by Chris Boucher
Bucky Lew integrated pro basketball before retiring in 1926. Twenty years later, the Dodgers placed three Black players in their minor league system—Don Newcombe and Roy Campanella in Nashua, and Jackie Robinson in Montreal. The Dodgers moved Robinson up to the majors the next year.
The logical connection between Lew and Robinson is obvious. Lew compared himself to Robinson in perhaps the last interview he gave a reporter.
Speaking to Gerry Finn of the Springfield Union in 1958, Lew said: “All those things you read about Jackie Robinson, the abuse, the name-calling, extra effort to put him down… they’re all true. I got the same treatment and even worse…. I took the bumps, the elbows in the gut, knees here and everything else that went with it. But I gave it right back. It was rough but worth it. Once they knew I could take it, I had it made.”
There may even be a more direct connection between the two. Lew started his pro career with a team in Pawtucketville, also known as High Canada because of its large French-Canadian presence. The Dodgers placed their first Black players in cities dominated by French-Canadians as well. Like Lowell, Nashua has a significant French-Canadian population, as obviously, does Montreal. Is that only a coincidence?
While the Franco-American influence on the Pawtucketville Athletic Club may not be obvious based on it deriving its name from the neighborhood, the names of the players demonstrated it. The roster included players with surnames like Allard, Dionne, Raicot, and Rousseau.
It’s also possible the PAC clubhouse was in the same building as the Club Social de Pawtucketville, today’s Pawtucketville Social Club, which was founded in the late nineteenth century to support Franco-American assimilation. Perhaps the large, two-story room at the back of the building is where the PAC basketball team practiced.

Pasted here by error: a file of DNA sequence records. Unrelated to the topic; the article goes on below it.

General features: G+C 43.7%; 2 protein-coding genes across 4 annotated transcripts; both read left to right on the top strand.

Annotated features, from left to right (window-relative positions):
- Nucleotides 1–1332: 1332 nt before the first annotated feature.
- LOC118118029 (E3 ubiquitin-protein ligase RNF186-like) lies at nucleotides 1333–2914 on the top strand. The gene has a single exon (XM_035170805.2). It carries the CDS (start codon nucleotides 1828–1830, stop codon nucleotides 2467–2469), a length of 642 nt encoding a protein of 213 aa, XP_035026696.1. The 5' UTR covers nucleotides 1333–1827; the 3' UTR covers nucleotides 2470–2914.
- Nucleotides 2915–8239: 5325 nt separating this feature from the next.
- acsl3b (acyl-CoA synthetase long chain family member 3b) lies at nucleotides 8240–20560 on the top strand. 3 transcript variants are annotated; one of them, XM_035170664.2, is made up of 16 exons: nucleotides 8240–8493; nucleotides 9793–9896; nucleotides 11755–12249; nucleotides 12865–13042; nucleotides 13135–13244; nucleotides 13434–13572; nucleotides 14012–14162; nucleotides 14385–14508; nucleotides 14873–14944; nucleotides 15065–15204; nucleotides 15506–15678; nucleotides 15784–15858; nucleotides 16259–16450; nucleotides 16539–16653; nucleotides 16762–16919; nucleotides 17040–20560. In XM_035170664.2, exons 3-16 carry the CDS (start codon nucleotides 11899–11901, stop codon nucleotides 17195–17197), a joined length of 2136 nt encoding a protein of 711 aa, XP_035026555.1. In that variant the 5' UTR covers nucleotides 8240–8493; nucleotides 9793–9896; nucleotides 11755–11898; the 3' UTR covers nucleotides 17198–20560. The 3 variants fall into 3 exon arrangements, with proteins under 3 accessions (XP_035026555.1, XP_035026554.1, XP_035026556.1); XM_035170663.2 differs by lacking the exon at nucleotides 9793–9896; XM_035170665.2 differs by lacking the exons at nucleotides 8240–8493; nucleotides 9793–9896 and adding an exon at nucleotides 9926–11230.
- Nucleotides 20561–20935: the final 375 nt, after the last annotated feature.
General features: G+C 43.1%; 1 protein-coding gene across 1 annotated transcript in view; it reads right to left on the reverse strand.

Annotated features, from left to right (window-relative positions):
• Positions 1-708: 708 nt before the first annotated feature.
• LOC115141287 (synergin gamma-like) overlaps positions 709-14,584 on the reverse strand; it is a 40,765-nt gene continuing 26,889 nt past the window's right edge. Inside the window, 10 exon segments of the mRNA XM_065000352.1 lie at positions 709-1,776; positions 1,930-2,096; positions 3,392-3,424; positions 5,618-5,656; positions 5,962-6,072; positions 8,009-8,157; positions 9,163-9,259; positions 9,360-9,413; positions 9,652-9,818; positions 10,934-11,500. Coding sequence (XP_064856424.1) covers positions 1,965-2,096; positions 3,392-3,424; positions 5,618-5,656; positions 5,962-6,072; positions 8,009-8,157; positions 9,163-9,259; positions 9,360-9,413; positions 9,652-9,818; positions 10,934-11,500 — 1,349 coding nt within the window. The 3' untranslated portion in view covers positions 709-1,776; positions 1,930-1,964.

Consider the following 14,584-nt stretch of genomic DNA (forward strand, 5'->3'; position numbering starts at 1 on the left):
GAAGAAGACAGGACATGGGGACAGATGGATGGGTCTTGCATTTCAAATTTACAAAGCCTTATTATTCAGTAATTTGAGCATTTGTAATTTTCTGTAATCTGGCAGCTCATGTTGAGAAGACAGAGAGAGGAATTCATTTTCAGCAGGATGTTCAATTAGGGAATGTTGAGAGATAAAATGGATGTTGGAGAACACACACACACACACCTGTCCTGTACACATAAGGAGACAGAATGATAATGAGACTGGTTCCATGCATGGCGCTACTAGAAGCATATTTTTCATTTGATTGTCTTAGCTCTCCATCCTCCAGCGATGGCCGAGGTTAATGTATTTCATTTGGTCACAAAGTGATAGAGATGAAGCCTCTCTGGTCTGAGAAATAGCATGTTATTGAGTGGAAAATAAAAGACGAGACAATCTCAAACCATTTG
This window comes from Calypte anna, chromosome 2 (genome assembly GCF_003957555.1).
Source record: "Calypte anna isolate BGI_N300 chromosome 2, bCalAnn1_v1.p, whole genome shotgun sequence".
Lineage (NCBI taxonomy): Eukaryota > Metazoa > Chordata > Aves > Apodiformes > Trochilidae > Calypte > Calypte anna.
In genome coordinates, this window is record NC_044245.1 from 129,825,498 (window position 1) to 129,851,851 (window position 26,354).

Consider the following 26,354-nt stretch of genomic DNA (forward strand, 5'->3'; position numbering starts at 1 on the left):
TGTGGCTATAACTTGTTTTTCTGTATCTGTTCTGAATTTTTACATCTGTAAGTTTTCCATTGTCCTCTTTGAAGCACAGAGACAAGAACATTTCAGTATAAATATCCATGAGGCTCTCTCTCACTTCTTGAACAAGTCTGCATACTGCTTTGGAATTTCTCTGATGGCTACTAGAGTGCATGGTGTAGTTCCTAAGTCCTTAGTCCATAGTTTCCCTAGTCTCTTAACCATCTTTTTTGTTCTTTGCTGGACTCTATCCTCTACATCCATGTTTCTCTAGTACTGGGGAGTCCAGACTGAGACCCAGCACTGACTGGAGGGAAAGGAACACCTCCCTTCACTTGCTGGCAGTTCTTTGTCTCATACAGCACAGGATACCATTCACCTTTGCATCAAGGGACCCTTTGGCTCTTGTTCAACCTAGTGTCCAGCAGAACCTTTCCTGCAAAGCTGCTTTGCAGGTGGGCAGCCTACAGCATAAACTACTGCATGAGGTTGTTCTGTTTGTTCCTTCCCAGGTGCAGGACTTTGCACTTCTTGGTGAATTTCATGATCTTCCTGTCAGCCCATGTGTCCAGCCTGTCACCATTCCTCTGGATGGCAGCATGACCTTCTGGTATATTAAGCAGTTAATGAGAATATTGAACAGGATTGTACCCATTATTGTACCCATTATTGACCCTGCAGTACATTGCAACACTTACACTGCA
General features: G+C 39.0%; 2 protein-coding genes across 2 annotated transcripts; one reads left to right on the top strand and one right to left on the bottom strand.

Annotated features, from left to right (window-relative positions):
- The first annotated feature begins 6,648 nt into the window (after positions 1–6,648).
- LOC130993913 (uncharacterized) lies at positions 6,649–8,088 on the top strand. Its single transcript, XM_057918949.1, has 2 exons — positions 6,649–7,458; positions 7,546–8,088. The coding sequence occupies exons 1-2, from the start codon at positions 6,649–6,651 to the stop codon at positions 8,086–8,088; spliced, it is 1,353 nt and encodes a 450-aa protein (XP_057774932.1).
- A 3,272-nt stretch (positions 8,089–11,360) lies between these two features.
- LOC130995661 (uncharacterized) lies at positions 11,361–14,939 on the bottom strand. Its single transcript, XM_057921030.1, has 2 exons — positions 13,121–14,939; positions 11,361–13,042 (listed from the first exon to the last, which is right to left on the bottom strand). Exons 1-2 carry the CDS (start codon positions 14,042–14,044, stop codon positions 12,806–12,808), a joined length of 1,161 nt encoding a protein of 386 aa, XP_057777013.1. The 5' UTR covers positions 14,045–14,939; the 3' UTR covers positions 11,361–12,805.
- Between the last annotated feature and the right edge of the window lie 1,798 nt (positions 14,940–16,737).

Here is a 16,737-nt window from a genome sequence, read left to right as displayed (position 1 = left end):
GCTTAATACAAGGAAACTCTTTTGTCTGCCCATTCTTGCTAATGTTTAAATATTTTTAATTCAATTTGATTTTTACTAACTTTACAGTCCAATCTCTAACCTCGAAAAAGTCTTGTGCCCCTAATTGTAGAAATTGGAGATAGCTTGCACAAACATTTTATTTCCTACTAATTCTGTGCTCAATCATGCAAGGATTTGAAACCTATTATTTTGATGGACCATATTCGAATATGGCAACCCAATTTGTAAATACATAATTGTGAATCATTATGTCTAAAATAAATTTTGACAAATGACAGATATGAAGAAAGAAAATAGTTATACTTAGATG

The Dodgers may have uncovered that in doing their due diligence. In “Dem Little Bums: The Nashua Dodgers,” Steve Daly says Dodgers Branch Rickey specifically placed players in Nashua after a discussion with Fred Dobens, editor of the Nashua Telegraph, who assured Rickey the players would be accepted and supported.
Since other cities had declined, why was Dobey so sure? Is it a stretch to believe he was aware of Lew, whose Lowell Five was not only well received in Lowell but Nashua as well? Dobens, born in 1905, would have grown up reading about the exploits on Lew in the papers.
Of course, the Lews were in Lowell before Lowell was Lowell. Barzillai Lew, a free man, settled north of the Merrimack Rover, purchasing a farm in in what was then Dracut about the time he finished his stint in the Revolutionary War. The French-Canadians descended afterward.
Rickey’s move was a success. All three baseball players moved on to the majors and the Dodgers won pennants and world championships with them. Campanella and Robinson are in the Hall of Fame, and Newcombe will be reconsidered now that the Hall has decided to consider Negro leagues stats along with those from the MLB.
Interesting, the baseball Hall may be clearing a path for the basketball Hall as well. Bud Fowler, who played integrated ball in Lynn and later formed his own Black barnstorming team, was elevated to the hall as an executive in 2022. And Lew’s resume runs deeper.
At any rate, one Franco-American connection is clear. If my grandfather Armias hadn’t left Quebec for Lowell in the 1920s, and settled in Pawtucketville as a neighbor to the Lews, I may never have heard of the man nor developed the interest in his accomplishments that inspired me to write his only book-length biography.
Chris Boucher is the author of “The Original Bucky Lew: Basketball First Black Professional.” He’ll be sharing stories and pics from Lew’s career at la la books on May 20 at 2 pm.